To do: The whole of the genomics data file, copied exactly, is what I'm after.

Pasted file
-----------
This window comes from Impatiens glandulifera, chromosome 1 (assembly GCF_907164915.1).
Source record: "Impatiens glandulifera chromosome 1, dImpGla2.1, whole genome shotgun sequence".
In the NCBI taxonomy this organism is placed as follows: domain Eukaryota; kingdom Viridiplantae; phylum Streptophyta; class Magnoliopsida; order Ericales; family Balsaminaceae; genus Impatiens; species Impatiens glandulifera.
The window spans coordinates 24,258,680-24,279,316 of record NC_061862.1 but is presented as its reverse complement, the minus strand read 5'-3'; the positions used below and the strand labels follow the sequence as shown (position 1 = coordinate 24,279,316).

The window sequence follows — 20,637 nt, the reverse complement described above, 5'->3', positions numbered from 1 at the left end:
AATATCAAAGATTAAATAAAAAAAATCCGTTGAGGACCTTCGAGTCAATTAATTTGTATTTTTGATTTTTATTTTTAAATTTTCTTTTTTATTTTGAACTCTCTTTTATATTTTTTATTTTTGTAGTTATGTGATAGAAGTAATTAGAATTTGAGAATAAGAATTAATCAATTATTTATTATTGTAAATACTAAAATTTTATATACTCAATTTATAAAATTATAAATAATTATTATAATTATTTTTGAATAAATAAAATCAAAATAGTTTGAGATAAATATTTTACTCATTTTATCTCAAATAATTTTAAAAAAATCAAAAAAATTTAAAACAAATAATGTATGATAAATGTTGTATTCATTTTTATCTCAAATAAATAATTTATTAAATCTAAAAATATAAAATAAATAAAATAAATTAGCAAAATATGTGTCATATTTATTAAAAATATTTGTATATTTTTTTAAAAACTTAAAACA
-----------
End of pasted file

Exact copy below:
This window comes from Impatiens glandulifera, chromosome 1 (assembly GCF_907164915.1).
Source record: "Impatiens glandulifera chromosome 1, dImpGla2.1, whole genome shotgun sequence".
In the NCBI taxonomy this organism is placed as follows: domain Eukaryota; kingdom Viridiplantae; phylum Streptophyta; class Magnoliopsida; order Ericales; family Balsaminaceae; genus Impatiens; species Impatiens glandulifera.
The window spans coordinates 24,258,680-24,279,316 of record NC_061862.1 but is presented as its reverse complement, the minus strand read 5'-3'; the positions used below and the strand labels follow the sequence as shown (position 1 = coordinate 24,279,316).

The window sequence follows — 20,637 nt, the reverse complement described above, 5'->3', positions numbered from 1 at the left end:
AATATCAAAGATTAAATAAAAAAAATCCGTTGAGGACCTTCGAGTCAATTAATTTGTATTTTTGATTTTTATTTTTAAATTTTCTTTTTTATTTTGAACTCTCTTTTATATTTTTTATTTTTGTAGTTATGTGATAGAAGTAATTAGAATTTGAGAATAAGAATTAATCAATTATTTATTATTGTAAATACTAAAATTTTATATACTCAATTTATAAAATTATAAATAATTATTATAATTATTTTTGAATAAATAAAATCAAAATAGTTTGAGATAAATATTTTACTCATTTTATCTCAAATAATTTTAAAAAAATCAAAAAAATTTAAAACAAATAATGTATGATAAATGTTGTATTCATTTTTATCTCAAATAAATAATTTATTAAATCTAAAAATATAAAATAAATAAAATAAATTAGCAAAATATGTGTCATATTTATTAAAAATATTTGTATATTTTTTTAAAAACTTAAAACA